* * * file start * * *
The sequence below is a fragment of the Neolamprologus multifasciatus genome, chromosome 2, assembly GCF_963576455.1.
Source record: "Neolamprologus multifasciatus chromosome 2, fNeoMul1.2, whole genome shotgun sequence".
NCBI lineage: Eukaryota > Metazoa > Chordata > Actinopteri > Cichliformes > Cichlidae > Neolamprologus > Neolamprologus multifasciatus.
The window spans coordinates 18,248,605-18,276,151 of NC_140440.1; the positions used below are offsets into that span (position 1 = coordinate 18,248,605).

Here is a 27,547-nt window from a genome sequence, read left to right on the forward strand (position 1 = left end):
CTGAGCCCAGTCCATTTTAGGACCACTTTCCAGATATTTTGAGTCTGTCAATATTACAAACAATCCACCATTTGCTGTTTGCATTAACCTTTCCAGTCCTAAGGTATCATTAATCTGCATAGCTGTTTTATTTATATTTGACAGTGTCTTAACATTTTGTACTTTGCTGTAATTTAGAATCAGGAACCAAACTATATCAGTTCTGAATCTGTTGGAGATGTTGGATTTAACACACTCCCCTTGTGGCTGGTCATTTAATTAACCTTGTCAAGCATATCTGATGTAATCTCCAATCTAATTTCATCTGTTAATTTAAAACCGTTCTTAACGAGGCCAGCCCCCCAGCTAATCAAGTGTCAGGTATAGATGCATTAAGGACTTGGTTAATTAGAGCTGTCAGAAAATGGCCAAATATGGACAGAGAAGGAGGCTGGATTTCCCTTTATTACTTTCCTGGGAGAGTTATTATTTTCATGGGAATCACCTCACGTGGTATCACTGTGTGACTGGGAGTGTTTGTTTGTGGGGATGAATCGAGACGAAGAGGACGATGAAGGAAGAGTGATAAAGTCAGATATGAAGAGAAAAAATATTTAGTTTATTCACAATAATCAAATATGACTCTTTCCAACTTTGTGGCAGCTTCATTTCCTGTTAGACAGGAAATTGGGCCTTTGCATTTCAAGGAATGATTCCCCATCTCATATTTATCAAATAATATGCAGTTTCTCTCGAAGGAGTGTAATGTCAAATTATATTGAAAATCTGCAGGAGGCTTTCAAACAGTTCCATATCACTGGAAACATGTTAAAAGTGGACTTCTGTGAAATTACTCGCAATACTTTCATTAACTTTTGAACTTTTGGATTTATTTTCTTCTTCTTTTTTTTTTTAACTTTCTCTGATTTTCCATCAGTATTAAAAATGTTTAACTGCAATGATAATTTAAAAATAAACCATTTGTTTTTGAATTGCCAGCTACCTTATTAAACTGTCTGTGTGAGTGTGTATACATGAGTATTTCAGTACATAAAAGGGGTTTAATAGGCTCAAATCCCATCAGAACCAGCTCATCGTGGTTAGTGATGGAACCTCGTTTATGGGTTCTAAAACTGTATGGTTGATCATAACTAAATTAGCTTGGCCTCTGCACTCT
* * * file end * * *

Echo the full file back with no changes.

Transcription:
The sequence below is a fragment of the Neolamprologus multifasciatus genome, chromosome 2, assembly GCF_963576455.1.
Source record: "Neolamprologus multifasciatus chromosome 2, fNeoMul1.2, whole genome shotgun sequence".
NCBI lineage: Eukaryota > Metazoa > Chordata > Actinopteri > Cichliformes > Cichlidae > Neolamprologus > Neolamprologus multifasciatus.
The window spans coordinates 18,248,605-18,276,151 of NC_140440.1; the positions used below are offsets into that span (position 1 = coordinate 18,248,605).

Here is a 27,547-nt window from a genome sequence, read left to right on the forward strand (position 1 = left end):
CTGAGCCCAGTCCATTTTAGGACCACTTTCCAGATATTTTGAGTCTGTCAATATTACAAACAATCCACCATTTGCTGTTTGCATTAACCTTTCCAGTCCTAAGGTATCATTAATCTGCATAGCTGTTTTATTTATATTTGACAGTGTCTTAACATTTTGTACTTTGCTGTAATTTAGAATCAGGAACCAAACTATATCAGTTCTGAATCTGTTGGAGATGTTGGATTTAACACACTCCCCTTGTGGCTGGTCATTTAATTAACCTTGTCAAGCATATCTGATGTAATCTCCAATCTAATTTCATCTGTTAATTTAAAACCGTTCTTAACGAGGCCAGCCCCCCAGCTAATCAAGTGTCAGGTATAGATGCATTAAGGACTTGGTTAATTAGAGCTGTCAGAAAATGGCCAAATATGGACAGAGAAGGAGGCTGGATTTCCCTTTATTACTTTCCTGGGAGAGTTATTATTTTCATGGGAATCACCTCACGTGGTATCACTGTGTGACTGGGAGTGTTTGTTTGTGGGGATGAATCGAGACGAAGAGGACGATGAAGGAAGAGTGATAAAGTCAGATATGAAGAGAAAAAATATTTAGTTTATTCACAATAATCAAATATGACTCTTTCCAACTTTGTGGCAGCTTCATTTCCTGTTAGACAGGAAATTGGGCCTTTGCATTTCAAGGAATGATTCCCCATCTCATATTTATCAAATAATATGCAGTTTCTCTCGAAGGAGTGTAATGTCAAATTATATTGAAAATCTGCAGGAGGCTTTCAAACAGTTCCATATCACTGGAAACATGTTAAAAGTGGACTTCTGTGAAATTACTCGCAATACTTTCATTAACTTTTGAACTTTTGGATTTATTTTCTTCTTCTTTTTTTTTTTAACTTTCTCTGATTTTCCATCAGTATTAAAAATGTTTAACTGCAATGATAATTTAAAAATAAACCATTTGTTTTTGAATTGCCAGCTACCTTATTAAACTGTCTGTGTGAGTGTGTATACATGAGTATTTCAGTACATAAAAGGGGTTTAATAGGCTCAAATCCCATCAGAACCAGCTCATCGTGGTTAGTGATGGAACCTCGTTTATGGGTTCTAAAACTGTATGGTTGATCATAACTAAATTAGCTTGGCCTCTGCACTCT